haul off and

haul off and
haul off and
US informal : to suddenly do (something specified)
— followed by a verb that expresses some kind of usually violent action

She hauled off and punched him in the face.

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Main Entry:haul

Useful english dictionary. 2012.

Look at other dictionaries:

  • haul off — verb take away by means of a vehicle They carted off the old furniture • Syn: ↑cart off, ↑cart away, ↑haul away • Hypernyms: ↑take away, ↑take out • Verb Frames …   Useful english dictionary

  • haul off — {v.} To move suddenly. Used with and usually before a verb like hit or kick . * /Ed hauled off and hit the other boy in the nose./ * /Lee hauled off and threw a touchdown pass./ …   Dictionary of American idioms

  • haul off — {v.} To move suddenly. Used with and usually before a verb like hit or kick . * /Ed hauled off and hit the other boy in the nose./ * /Lee hauled off and threw a touchdown pass./ …   Dictionary of American idioms

  • haul\ off — v To move suddenly. Used with and usually before a verb like hit or kick . Ed hauled off and hit the other boy in the nose. Lee hauled off and threw a touchdown pass …   Словарь американских идиом

  • haul off — intransitive verb Date: 1843 to get ready used with and and a following verb describing a usually sudden and violent act < I hauled off and hit him > …   New Collegiate Dictionary

  • haul off — verb a) To alter course so as to get farther away from an object. He just hauled off and socked him in the jaw. b) To leave …   Wiktionary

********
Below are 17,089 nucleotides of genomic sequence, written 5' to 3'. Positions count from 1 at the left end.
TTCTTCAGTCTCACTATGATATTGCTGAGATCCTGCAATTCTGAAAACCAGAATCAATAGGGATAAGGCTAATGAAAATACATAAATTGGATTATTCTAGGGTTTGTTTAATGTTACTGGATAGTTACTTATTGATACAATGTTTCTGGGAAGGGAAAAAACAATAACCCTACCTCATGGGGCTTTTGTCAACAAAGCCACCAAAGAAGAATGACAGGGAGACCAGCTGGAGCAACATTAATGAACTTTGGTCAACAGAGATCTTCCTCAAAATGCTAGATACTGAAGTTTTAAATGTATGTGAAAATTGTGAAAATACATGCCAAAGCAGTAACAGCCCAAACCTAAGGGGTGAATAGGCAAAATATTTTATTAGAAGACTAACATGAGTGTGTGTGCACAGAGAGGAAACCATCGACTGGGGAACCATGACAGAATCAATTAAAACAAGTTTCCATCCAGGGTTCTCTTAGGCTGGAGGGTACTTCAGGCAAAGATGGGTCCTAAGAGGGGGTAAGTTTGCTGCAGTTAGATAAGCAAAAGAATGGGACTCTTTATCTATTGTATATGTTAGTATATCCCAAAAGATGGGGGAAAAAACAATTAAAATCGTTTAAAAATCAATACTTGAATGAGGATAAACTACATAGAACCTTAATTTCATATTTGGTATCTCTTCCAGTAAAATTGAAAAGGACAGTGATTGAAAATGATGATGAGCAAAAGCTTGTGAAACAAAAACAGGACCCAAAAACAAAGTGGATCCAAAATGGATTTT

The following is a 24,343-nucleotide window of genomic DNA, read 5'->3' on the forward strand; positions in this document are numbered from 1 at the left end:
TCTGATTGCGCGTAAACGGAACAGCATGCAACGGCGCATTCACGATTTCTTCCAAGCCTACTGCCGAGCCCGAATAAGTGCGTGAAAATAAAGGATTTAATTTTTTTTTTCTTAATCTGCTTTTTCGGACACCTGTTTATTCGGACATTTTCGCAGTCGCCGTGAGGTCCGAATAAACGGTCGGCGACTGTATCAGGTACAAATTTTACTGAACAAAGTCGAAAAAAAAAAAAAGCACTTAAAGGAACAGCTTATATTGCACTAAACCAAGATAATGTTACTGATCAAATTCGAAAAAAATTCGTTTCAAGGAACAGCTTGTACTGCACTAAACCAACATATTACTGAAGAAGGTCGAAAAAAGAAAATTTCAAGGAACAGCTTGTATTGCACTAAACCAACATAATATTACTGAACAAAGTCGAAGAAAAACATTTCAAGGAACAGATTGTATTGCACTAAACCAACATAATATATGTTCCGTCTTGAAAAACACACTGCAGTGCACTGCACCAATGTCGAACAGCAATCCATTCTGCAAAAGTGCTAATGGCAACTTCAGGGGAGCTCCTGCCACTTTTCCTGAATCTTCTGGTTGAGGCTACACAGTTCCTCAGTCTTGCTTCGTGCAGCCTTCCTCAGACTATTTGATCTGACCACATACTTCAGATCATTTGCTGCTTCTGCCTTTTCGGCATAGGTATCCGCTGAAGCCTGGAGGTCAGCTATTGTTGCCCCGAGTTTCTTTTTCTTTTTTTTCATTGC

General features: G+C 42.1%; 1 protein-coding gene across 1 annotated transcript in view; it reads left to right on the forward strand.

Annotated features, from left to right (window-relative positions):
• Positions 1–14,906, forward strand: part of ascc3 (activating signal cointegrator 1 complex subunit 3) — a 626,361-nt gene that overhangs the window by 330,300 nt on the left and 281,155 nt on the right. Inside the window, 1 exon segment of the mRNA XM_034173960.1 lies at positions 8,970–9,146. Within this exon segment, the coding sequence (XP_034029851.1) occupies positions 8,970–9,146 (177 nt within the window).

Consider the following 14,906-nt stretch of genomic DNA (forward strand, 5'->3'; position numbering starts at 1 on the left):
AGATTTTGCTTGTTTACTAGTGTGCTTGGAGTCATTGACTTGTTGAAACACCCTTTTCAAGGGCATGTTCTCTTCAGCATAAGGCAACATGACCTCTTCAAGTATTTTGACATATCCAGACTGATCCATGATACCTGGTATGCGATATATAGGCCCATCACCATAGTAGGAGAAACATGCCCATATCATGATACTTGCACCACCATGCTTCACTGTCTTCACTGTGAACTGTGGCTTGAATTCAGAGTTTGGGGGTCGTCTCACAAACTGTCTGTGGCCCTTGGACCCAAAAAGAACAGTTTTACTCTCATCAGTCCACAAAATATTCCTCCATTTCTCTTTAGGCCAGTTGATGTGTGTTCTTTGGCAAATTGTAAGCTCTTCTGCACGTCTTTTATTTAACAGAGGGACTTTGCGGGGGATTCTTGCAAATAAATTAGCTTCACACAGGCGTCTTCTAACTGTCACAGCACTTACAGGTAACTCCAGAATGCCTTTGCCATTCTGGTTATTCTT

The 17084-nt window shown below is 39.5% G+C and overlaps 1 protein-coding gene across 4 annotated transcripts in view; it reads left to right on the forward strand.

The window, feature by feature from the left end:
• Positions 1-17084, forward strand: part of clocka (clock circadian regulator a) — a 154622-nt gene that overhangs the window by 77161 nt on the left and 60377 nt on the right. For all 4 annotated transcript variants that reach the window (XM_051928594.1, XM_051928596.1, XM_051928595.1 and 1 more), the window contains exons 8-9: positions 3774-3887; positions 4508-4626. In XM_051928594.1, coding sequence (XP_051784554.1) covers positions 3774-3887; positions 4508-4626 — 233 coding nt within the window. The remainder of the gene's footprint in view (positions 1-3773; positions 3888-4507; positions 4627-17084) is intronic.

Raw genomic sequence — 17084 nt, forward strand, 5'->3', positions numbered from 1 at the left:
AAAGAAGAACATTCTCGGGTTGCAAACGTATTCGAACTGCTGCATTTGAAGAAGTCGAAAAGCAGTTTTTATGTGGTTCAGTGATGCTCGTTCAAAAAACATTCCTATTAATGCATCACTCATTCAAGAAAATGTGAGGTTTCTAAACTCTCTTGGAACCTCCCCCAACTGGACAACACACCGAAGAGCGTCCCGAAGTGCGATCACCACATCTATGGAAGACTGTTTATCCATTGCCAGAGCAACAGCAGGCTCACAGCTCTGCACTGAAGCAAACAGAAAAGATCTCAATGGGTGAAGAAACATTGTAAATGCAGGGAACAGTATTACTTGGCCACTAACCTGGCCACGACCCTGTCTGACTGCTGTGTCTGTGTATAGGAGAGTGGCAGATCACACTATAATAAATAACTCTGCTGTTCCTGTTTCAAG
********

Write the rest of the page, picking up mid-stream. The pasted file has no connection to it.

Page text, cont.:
• To haul off — Haul Haul, v. i. 1. (Naut.) To change the direction of a ship by hauling the wind. See under {Haul}, v. t. [1913 Webster] I . . . hauled up for it, and found it to be an island. Cook. [1913 Webster] 2. To pull apart, as oxen sometimes do when… …   The Collaborative International Dictionary of English

  • haul — haul1 [ho:l US ho:l] v [T] [Date: 1200 1300; : French; Origin: haler to pull ] 1.) to pull something heavy with a continuous steady movement haul sth off/onto/out of etc sth ▪ She hauled her backpack onto her back. ▪ the steam locomotive which… …   Dictionary of contemporary English

  • haul — 1 verb 1 (intransitive always + adv/prep, transitive) to pull something heavy with a continuous, steady movement: haul sth along/in/across etc: The fishermen were hauling in their nets. 2 haul sb over the coals to speak to someone angrily and… …   Longman dictionary of contemporary English

  • Haul — Haul, v. i. 1. (Naut.) To change the direction of a ship by hauling the wind. See under {Haul}, v. t. [1913 Webster] I . . . hauled up for it, and found it to be an island. Cook. [1913 Webster] 2. To pull apart, as oxen sometimes do when yoked.… …   The Collaborative International Dictionary of English

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